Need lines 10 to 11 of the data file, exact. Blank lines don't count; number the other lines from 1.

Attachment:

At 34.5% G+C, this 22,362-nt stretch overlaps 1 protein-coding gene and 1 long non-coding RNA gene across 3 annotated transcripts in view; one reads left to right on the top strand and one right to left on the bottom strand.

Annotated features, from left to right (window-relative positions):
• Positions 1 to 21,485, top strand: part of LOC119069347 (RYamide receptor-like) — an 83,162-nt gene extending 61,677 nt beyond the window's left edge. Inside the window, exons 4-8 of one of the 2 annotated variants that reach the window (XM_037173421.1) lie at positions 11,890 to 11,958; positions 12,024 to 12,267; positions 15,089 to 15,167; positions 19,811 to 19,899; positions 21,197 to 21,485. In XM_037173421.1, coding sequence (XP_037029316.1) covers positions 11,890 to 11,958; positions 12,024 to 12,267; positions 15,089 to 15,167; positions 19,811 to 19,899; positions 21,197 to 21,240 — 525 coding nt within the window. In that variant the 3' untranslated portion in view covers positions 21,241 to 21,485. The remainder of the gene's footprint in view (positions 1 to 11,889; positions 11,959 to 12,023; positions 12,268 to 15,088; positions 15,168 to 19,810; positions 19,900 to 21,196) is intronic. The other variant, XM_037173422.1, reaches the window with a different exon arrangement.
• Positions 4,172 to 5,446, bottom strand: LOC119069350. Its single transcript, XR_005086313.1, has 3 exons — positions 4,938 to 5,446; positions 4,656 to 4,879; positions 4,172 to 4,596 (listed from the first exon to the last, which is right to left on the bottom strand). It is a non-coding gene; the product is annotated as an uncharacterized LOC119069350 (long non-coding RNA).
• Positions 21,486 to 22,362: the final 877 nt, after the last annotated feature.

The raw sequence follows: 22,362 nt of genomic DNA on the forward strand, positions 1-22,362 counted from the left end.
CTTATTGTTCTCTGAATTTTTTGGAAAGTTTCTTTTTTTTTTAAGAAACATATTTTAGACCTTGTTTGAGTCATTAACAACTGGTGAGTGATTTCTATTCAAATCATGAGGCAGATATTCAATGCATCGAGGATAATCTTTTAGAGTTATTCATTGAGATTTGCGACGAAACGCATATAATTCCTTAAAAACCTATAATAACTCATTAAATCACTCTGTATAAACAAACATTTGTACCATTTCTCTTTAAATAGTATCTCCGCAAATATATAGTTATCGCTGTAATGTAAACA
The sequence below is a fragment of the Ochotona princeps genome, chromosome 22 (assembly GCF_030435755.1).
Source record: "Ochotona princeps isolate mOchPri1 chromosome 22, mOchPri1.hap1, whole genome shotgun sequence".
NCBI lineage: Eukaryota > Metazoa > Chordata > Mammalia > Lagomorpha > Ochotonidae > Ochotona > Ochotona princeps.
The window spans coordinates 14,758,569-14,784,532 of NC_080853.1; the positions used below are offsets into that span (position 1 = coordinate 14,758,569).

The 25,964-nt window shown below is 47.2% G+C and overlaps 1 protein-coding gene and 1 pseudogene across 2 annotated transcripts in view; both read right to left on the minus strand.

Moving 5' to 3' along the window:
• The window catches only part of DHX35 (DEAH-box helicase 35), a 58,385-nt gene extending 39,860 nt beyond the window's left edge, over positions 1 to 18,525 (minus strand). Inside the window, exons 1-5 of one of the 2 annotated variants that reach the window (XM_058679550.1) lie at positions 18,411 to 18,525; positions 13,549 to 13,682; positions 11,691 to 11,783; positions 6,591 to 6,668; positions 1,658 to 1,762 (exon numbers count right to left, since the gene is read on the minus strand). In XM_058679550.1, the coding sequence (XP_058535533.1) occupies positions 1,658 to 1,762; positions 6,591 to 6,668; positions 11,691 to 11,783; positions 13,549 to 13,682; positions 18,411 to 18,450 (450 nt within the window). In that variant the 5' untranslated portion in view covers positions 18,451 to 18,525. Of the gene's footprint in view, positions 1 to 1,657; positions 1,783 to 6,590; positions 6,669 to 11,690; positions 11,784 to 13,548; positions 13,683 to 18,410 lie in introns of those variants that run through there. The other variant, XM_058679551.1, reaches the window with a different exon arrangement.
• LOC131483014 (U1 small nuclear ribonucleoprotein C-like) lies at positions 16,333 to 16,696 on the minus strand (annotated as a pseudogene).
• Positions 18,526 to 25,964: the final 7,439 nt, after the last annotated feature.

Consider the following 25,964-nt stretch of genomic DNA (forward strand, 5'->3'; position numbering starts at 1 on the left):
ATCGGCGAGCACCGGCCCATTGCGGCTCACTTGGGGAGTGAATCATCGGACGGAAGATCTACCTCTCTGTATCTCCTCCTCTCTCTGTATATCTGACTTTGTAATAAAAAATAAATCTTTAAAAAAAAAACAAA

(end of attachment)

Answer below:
NCBI lineage: Eukaryota > Metazoa > Chordata > Mammalia > Lagomorpha > Ochotonidae > Ochotona > Ochotona princeps.
The window spans coordinates 14,758,569-14,784,532 of NC_080853.1; the positions used below are offsets into that span (position 1 = coordinate 14,758,569).